Metz Flash, help!greenspun.com : LUSENET : Large format photography : One Thread
Hi. I got a Metz 45CL-1 because the sun never shines around here, but now it is spring and I probably don't need it. I've never used a flash before. The instructions and the dial on the head have index for range and f-stop, but there is nothing for shutter speed. I'm using this on a 4X5 with lens in shutter that I understand will flash at any speed. But what speed would I sit the shutter for, for a portrait? I'm sure there is something basic about this I just don't know, sorry for asking what must be simple thing.
-- david clark (email@example.com), April 25, 2002
Hi David, it all depends what kind of effect you want to achieve.
IAs you rightly say, you can use any shutter speed, this gives you the freedom to compensate the exposure to include the available light. for instance: if the reading to have a correct exposure in the background is 250 f. 11 and your subject is in the shade then you want to set the shutter speed at 250 and the f stop in the camera at f 11, the dial on top of the flash instead it is prefferable to set it at f 8 . This will give you more realistic skin tones. The skin tone of caucasian people is one stop lighter than the standard light meter calibration, or factor K . For darker skin tones use the nominal reading.
If i were you, in case you havent thought about it, i would bounce the light to achieve a more soft light , more flattering, your flash is powerful enough for that. You need to experiment, and see what is closer to your liking.
-- domenico (firstname.lastname@example.org), April 25, 2002.
if you use a flash, all the light that will exposure your neg will come from the flash except the daylight is very bride or you want to mix daylight and flashlight. So the normal case is flashlight only: choose the f-stop you like or need, set it on the lens and on the flash and the sensor of the flash will do the rest. That means if the time or lightning from the flash should be long enough to get the right exposure the sensor will stop it. This happens within milli- seconds. Therefore you can choose any time on the shutter (because it is a central-leaf-shutter), but the choosen time shouldn't be so long that the daylight could affect the exposure or shouldn't be shorter than the longest flash-period (could be 1/400 sec, so avoid 1/500 sec on the shutter). Because the short time of the flash is practically identical with the exposure-time, a normal speed of 1/60 or 1/125 sec on the shutter should be best. The right f-stop can also be calculated if you set your flash in manual mode. f-stop=guide- number/distance. Yor flash has guide-number 45 for 100 ASA.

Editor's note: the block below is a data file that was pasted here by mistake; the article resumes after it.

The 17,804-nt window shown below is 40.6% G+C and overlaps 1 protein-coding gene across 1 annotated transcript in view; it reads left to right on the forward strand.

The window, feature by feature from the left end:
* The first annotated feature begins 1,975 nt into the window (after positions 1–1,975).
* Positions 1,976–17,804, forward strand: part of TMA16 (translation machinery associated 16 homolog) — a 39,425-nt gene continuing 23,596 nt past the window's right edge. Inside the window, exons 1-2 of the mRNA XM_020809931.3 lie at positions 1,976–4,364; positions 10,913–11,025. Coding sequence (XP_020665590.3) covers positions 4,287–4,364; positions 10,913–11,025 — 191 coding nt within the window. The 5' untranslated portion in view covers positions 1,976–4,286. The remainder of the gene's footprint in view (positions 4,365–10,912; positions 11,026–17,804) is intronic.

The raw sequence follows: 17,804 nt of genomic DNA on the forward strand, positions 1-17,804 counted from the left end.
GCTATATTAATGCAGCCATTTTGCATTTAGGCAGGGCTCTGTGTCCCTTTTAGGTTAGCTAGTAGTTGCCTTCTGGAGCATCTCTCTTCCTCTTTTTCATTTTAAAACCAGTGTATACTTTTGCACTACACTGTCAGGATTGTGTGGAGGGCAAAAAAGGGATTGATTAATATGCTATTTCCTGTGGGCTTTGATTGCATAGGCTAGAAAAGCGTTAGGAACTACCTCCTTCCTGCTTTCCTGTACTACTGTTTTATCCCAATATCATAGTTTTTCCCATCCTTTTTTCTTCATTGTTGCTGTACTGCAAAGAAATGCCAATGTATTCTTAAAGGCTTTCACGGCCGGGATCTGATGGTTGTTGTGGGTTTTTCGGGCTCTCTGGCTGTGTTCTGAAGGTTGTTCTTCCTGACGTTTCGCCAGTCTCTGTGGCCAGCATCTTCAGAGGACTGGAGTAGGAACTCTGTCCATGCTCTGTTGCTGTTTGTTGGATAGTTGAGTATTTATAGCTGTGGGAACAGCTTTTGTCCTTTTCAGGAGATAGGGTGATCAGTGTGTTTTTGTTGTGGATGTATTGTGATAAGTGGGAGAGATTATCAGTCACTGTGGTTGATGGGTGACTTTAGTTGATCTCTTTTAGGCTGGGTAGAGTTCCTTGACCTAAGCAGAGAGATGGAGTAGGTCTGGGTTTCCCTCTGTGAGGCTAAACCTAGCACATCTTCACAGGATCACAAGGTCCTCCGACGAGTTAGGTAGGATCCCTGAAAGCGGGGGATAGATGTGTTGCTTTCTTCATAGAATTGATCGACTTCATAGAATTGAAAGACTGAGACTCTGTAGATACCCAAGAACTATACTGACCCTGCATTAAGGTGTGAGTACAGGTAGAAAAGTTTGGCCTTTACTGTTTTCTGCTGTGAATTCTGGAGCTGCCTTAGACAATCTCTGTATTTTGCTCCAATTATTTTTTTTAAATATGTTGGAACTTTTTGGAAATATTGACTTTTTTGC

-- Thomas Vaehrmann (TVaehrmann@web.de), April 25, 2002.
Both gentlemen that posted before me are correct, but I think that they did not answer your question why there only is a f stop dial on the flash:
Well it's very simple, in normal daylight (or continues light) you control the amount of light that reaches the film by choosing an appropriate shutter speed and F stop (how long you open the door and how wide) given the filmspeed. Light from a flash is not continues light, it is a pulse with a fixed duration (known by the flash). Thus the flash pulse acts like the shutter, the only thing that has to be done is choose a f stop on the lens en set the flash to that same f stop to get a well exposed film (basically, but not always true). Because the pulse is (more or less) fixed, output power of a flashgun is measured in f-stops (thats why you have a f stop scale on the gun).
Leafshutters on a 4x5 lens just have to be open at least as long as the pulse durates, flashgun pulse duration is in general shorter than the fastes speed on a 4x5 lens shutter.
In real life, using a flasgun, there's always ambient (continues) light, so flash light and ambient light reach the film. As you have selected DOF with the f-stop on the lens, adjusted the flashgun to this f-stop, you now can "play" with the shutter speed: a fast speed will let less ambient light reach the film, a slow speed will more ambient light reach the film. To put it in other words: with the shutterspeed you can balance the flashlight and the ambient light. It can also be done the other way around when it is important that the action is stopped with a fast shutter speed: you select a lower or higher fstop on the flashgun.
On a 4x5 with no metering you need a (flash)lightmeter to check that you do not under or overexpose the film by the combination of flash and ambient light. Some lightmeters are able to show the contrast range in f-stops between ambient and flash.
Hope that this answers your question why there is no shutterspeed dial on the flashgun.
-- Huib Smeets (email@example.com), April 25, 2002.
Shutter speed regulates ambient, f stops regulate strobe. Keep this in mind and you can make any outside picture perfect. If you are shooting in the studio, 1/60, 1/125 is fine. If you are shooting outside, your meter reading will give you an indication what you need to set the shutter for. Let's say you have an ambient light reading of 1/125 @ f11. If you set your flash up to shoot at f16 your flash will be less powerful than your ambient giving you a nice fill. You can cut that back even more to say f22 and get less of a flash ratio. Hope this helps. Scott
-- Scott Walton (firstname.lastname@example.org), April 26, 2002.
Question for Scott Walton: if you set up your flash to be properly exposed at F16 but use F11 on your lens, aren`t you over-exposing your flash by one stop?
-- Roger Lalonde (email@example.com), June 27, 2002.